Irving Kirsch, associate director of a leading program at Harvard Medical School, has done extensive research on the correlation between serotonin levels and depression for twenty years. He believes that the idea of depression being caused by a chemical imbalance is an unfortunate mistake; a combination of scientists misreading initial studies, and of relentless marketing by drug companies pushing to make a relatively easy sale.
Scientists today have largely discarded the idea of chemical imbalances in the struggle against depression. Drug companies have not.
Even if you find a chemical antidepressant that apparently works for you, that stabilises your mood and helps you function again, the chances are that sooner, rather than later, you’ll need to increase your dose. Eventually you’ll need to take other pills to help your kidneys process your first pills. You’ll feel the side effects of sluggishness and increased weight.
You’ll find that the pills might help with one side of depression. But it won’t cure the feeling. Alone, it won’t cure anything. Neither will you.
Thinking that depression is a product of uneven hormone levels also diminishes the importance of lifestyle and childhood, both which have been far more impact than chemical antidepressants, and once analysed and understood, will yield a much steadier success rate and far less renewed cases of depression.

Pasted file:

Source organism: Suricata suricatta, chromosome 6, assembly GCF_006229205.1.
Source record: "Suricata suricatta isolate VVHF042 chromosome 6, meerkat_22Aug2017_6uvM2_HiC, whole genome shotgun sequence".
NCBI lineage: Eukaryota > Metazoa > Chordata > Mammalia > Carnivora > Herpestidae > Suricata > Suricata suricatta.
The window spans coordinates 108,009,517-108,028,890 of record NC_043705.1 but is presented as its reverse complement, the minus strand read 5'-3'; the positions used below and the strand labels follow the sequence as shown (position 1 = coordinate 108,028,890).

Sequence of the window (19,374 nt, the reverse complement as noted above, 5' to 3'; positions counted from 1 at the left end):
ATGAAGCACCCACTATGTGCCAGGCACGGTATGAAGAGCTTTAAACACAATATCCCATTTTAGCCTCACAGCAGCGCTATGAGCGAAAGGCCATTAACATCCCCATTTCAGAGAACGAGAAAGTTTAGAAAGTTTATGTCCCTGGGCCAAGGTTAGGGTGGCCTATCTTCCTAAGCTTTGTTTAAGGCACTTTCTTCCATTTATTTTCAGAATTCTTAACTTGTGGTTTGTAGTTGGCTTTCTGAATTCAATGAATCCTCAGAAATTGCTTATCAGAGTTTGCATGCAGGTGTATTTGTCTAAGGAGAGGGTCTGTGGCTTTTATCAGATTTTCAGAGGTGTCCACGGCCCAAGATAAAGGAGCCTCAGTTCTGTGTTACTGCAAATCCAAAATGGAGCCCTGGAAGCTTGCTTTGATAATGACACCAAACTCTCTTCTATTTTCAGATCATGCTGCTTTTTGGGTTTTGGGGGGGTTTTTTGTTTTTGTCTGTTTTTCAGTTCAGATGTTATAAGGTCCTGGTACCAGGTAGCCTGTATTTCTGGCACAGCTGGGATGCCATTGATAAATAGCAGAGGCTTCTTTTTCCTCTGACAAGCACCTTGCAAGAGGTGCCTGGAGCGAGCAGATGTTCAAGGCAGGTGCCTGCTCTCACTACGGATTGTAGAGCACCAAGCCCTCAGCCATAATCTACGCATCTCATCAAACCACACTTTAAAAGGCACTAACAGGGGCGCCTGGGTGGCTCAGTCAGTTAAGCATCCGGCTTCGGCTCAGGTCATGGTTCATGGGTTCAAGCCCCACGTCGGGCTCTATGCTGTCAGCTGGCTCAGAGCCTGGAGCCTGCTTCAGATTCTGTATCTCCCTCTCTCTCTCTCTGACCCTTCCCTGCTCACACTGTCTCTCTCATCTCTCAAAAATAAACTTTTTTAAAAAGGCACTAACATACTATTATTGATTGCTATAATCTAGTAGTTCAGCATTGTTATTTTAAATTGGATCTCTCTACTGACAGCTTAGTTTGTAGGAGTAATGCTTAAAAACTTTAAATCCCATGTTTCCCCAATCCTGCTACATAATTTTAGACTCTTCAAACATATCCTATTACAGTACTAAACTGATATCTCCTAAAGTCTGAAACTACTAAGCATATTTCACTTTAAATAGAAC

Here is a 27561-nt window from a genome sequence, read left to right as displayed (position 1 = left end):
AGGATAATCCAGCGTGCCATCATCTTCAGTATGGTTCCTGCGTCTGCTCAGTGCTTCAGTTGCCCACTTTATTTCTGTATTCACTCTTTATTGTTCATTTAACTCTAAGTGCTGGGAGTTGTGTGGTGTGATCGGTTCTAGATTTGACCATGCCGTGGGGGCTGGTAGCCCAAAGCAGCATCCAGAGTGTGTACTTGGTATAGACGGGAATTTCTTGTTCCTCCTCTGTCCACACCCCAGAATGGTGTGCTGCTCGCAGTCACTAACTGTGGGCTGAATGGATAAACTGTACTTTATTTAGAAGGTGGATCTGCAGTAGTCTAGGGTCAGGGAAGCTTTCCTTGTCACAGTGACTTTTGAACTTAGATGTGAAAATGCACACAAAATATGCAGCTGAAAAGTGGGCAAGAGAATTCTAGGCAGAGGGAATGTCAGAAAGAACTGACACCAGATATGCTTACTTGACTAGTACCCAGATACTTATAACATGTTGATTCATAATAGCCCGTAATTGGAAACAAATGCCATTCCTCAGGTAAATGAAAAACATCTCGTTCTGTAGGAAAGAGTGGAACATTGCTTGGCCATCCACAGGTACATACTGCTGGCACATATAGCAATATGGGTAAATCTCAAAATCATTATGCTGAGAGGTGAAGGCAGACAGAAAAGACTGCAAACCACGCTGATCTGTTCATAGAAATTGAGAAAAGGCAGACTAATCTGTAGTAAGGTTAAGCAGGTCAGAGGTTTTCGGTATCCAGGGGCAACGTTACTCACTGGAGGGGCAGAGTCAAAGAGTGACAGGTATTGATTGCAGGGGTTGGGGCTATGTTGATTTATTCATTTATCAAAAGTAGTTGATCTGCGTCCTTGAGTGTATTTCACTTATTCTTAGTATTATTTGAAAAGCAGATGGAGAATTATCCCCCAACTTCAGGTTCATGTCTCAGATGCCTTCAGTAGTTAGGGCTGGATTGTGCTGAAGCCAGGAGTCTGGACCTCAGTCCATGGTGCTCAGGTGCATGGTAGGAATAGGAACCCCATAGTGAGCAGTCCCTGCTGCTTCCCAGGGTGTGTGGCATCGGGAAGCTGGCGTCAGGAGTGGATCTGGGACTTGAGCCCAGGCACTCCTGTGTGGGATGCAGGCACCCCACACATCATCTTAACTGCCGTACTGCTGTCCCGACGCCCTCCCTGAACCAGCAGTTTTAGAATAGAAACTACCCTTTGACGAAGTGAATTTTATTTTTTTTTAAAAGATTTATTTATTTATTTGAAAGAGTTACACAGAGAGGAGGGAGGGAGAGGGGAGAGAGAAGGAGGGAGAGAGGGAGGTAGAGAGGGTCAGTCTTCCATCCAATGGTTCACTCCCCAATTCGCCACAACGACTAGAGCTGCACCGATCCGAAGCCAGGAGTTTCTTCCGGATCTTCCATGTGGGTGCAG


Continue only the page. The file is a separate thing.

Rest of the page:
An antidepressant doesn’t have to the chemical. I’d like to think that it shouldn’t be, but that’s my personal opinion. It can be anything and anyone that helps you reconnect.
Depression is a disconnection from you who are, from the people around you, and from nature. It leaves you alone and small, and completely overwhelmed with your problems. Taking a pill simply underlines the, in this case toxic, idea of internalisation, that you alone can help you with your problems. It also undermines the importance of our surroundings, which, as a former sociology student, I can vouch for anytime.
Why would we assume that our surroundings have this little to do with what happens in our brains? To paraphrase John F. Kennedy:
“Ask not what your brain can do for you. Ask what you can do for your brain.”
Chemical antidepressants have been marketed to us as the solution. A growing number of experts and professionals in the medical and psychological field with me following in tow, are convinced pills are not the final solution. It’s not even necessarily part of the solution.
It might even be part of the problem, because it furthers the internalisation of the depression.
If you’ve ever suffered from depression, still do, know someone who does, or just want to feel more connected to yourself and the world, please read “Lost Connections” by Johann Hari. Everything I write in this series stems from my personal experiences combined with his immaculate research in that wonderful book. We’re lucky to have such dedicated people as him in our midst. The book is definitely worth your time. Please read it.
You can find his book on his website, or check your local bookstore (online shopping emits a lot of carbon, and it’s great to support other businessmen than Jeff Bezos).
If you feel like taking the crash course on reconnection, watch the fascinating interview with Hari by Matt D’Avella. Matt does immaculate work free from ads.
Comments and questions are welcomed and encouraged.